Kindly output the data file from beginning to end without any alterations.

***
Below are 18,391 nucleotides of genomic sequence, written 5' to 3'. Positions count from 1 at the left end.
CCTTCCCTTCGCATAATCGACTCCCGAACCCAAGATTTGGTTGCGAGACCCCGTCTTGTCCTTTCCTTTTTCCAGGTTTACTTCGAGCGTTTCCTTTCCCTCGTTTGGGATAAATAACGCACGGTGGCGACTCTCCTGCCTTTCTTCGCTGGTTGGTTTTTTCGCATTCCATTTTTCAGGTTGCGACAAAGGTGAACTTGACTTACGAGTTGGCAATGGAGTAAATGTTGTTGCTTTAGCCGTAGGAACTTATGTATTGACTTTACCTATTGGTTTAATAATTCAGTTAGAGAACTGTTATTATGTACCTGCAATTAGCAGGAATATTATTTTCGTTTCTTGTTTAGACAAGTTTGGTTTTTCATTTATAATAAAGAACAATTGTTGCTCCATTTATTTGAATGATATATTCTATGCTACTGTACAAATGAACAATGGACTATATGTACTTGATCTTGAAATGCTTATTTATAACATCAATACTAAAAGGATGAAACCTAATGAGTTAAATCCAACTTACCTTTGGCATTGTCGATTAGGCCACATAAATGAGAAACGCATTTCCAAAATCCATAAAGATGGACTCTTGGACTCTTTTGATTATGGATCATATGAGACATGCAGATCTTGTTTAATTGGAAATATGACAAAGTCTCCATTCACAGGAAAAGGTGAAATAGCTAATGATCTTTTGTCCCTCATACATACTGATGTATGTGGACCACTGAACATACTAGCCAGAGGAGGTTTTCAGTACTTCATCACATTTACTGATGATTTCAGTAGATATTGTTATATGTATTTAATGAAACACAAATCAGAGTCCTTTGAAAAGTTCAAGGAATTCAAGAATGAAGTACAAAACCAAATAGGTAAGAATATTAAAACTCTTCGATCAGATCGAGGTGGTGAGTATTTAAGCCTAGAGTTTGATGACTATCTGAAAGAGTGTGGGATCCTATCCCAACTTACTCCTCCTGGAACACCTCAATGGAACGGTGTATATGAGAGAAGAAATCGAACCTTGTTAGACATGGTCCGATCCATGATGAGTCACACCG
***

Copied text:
Below are 18,391 nucleotides of genomic sequence, written 5' to 3'. Positions count from 1 at the left end.
CCTTCCCTTCGCATAATCGACTCCCGAACCCAAGATTTGGTTGCGAGACCCCGTCTTGTCCTTTCCTTTTTCCAGGTTTACTTCGAGCGTTTCCTTTCCCTCGTTTGGGATAAATAACGCACGGTGGCGACTCTCCTGCCTTTCTTCGCTGGTTGGTTTTTTCGCATTCCATTTTTCAGGTTGCGACAAAGGTGAACTTGACTTACGAGTTGGCAATGGAGTAAATGTTGTTGCTTTAGCCGTAGGAACTTATGTATTGACTTTACCTATTGGTTTAATAATTCAGTTAGAGAACTGTTATTATGTACCTGCAATTAGCAGGAATATTATTTTCGTTTCTTGTTTAGACAAGTTTGGTTTTTCATTTATAATAAAGAACAATTGTTGCTCCATTTATTTGAATGATATATTCTATGCTACTGTACAAATGAACAATGGACTATATGTACTTGATCTTGAAATGCTTATTTATAACATCAATACTAAAAGGATGAAACCTAATGAGTTAAATCCAACTTACCTTTGGCATTGTCGATTAGGCCACATAAATGAGAAACGCATTTCCAAAATCCATAAAGATGGACTCTTGGACTCTTTTGATTATGGATCATATGAGACATGCAGATCTTGTTTAATTGGAAATATGACAAAGTCTCCATTCACAGGAAAAGGTGAAATAGCTAATGATCTTTTGTCCCTCATACATACTGATGTATGTGGACCACTGAACATACTAGCCAGAGGAGGTTTTCAGTACTTCATCACATTTACTGATGATTTCAGTAGATATTGTTATATGTATTTAATGAAACACAAATCAGAGTCCTTTGAAAAGTTCAAGGAATTCAAGAATGAAGTACAAAACCAAATAGGTAAGAATATTAAAACTCTTCGATCAGATCGAGGTGGTGAGTATTTAAGCCTAGAGTTTGATGACTATCTGAAAGAGTGTGGGATCCTATCCCAACTTACTCCTCCTGGAACACCTCAATGGAACGGTGTATATGAGAGAAGAAATCGAACCTTGTTAGACATGGTCCGATCCATGATGAGTCACACCG